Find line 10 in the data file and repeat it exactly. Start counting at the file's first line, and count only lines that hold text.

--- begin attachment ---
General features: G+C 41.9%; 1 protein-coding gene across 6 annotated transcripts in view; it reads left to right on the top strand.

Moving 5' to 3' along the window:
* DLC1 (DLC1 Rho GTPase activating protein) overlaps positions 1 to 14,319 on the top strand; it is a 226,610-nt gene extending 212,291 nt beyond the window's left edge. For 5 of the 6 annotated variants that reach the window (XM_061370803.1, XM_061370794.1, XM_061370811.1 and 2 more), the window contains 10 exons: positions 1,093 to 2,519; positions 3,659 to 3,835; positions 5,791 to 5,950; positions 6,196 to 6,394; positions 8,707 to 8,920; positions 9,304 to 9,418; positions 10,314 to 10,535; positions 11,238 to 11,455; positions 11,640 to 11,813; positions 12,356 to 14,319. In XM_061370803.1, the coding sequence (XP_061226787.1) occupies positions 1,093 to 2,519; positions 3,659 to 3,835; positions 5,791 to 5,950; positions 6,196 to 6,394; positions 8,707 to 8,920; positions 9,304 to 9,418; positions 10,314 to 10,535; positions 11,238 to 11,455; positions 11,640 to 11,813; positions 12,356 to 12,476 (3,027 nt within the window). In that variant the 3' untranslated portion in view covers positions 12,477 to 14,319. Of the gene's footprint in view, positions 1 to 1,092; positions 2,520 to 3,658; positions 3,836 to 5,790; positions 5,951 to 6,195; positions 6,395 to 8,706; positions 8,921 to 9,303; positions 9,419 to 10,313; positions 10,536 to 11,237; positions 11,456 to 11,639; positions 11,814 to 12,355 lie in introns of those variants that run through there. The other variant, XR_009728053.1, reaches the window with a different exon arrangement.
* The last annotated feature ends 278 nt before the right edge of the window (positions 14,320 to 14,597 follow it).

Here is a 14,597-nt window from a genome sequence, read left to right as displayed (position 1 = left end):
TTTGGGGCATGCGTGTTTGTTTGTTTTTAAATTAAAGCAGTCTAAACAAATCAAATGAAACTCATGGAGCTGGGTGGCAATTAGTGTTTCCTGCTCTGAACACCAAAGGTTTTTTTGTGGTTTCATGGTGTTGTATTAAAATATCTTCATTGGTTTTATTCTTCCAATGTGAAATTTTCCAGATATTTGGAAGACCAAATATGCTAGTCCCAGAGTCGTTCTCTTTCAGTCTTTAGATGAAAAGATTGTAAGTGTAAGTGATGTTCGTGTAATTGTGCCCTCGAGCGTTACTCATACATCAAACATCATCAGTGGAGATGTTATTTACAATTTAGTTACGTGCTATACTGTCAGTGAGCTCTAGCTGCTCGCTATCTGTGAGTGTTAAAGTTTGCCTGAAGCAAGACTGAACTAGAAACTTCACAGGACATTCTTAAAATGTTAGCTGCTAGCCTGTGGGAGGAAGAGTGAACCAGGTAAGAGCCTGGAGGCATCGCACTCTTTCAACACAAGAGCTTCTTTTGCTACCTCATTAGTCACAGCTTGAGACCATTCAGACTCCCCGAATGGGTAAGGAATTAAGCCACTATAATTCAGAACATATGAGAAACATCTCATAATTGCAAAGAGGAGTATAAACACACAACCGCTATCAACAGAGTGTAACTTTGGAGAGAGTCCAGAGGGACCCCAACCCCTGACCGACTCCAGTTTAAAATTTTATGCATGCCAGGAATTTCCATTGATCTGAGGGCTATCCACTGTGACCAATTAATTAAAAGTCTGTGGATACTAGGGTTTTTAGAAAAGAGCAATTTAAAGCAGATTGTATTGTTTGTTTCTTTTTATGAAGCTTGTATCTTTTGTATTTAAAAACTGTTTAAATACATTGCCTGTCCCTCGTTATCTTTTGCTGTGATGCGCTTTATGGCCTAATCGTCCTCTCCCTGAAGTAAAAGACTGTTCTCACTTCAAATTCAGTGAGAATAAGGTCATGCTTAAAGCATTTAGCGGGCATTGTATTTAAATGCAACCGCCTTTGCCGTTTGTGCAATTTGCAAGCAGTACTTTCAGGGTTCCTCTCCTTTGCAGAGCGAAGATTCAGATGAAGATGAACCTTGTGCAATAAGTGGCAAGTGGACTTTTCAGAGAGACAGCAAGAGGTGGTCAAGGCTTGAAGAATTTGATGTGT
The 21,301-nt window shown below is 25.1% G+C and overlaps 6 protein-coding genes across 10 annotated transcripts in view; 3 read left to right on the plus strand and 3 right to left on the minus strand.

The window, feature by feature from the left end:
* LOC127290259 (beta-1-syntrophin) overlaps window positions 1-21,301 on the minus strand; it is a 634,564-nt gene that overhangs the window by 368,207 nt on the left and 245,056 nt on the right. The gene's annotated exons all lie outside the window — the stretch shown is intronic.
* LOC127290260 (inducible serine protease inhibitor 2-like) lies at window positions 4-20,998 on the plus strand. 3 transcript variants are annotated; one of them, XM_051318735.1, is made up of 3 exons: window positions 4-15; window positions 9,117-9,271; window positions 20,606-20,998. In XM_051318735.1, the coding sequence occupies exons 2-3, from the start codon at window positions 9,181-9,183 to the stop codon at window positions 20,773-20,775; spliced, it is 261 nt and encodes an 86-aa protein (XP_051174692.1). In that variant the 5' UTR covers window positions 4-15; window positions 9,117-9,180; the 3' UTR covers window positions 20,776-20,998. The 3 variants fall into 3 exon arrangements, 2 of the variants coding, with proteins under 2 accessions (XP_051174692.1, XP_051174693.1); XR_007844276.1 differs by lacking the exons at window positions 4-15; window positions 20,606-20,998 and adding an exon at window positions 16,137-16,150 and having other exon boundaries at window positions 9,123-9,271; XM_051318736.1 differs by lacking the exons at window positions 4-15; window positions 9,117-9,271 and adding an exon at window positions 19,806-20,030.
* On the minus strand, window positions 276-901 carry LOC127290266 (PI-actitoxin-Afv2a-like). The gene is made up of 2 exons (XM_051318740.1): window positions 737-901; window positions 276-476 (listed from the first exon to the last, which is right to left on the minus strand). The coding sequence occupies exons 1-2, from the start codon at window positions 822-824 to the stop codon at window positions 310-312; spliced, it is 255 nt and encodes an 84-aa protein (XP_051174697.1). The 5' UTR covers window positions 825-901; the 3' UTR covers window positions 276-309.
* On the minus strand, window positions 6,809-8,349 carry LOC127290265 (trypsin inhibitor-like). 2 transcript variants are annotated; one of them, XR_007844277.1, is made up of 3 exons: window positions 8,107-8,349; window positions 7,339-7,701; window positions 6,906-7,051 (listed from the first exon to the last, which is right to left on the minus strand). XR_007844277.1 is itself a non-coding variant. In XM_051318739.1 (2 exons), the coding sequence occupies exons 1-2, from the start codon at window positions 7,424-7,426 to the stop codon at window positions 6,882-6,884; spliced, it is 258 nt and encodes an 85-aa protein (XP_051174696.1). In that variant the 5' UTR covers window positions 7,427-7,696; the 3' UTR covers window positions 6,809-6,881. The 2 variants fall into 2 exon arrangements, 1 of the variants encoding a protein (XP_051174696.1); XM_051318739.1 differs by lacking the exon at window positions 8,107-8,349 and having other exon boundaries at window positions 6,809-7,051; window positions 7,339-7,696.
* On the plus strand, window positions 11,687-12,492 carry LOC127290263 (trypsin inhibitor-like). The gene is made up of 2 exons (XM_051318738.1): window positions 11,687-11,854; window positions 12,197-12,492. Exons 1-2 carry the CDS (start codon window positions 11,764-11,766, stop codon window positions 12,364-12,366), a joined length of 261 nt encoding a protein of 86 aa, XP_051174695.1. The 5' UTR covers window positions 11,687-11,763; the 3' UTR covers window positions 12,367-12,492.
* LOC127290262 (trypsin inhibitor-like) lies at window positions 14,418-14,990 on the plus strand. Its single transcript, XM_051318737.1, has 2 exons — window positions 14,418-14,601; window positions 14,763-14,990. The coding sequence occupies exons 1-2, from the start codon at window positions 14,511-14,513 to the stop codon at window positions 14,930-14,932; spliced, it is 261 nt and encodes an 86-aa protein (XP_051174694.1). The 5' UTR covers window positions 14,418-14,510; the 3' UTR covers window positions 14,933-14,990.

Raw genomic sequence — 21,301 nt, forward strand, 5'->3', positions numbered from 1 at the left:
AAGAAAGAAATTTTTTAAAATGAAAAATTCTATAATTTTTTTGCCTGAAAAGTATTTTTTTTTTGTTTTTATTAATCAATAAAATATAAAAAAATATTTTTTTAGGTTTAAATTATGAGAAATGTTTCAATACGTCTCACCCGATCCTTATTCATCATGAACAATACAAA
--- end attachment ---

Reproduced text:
* LOC127290260 (inducible serine protease inhibitor 2-like) lies at window positions 4-20,998 on the plus strand. 3 transcript variants are annotated; one of them, XM_051318735.1, is made up of 3 exons: window positions 4-15; window positions 9,117-9,271; window positions 20,606-20,998. In XM_051318735.1, the coding sequence occupies exons 2-3, from the start codon at window positions 9,181-9,183 to the stop codon at window positions 20,773-20,775; spliced, it is 261 nt and encodes an 86-aa protein (XP_051174692.1). In that variant the 5' UTR covers window positions 4-15; window positions 9,117-9,180; the 3' UTR covers window positions 20,776-20,998. The 3 variants fall into 3 exon arrangements, 2 of the variants coding, with proteins under 2 accessions (XP_051174692.1, XP_051174693.1); XR_007844276.1 differs by lacking the exons at window positions 4-15; window positions 20,606-20,998 and adding an exon at window positions 16,137-16,150 and having other exon boundaries at window positions 9,123-9,271; XM_051318736.1 differs by lacking the exons at window positions 4-15; window positions 9,117-9,271 and adding an exon at window positions 19,806-20,030.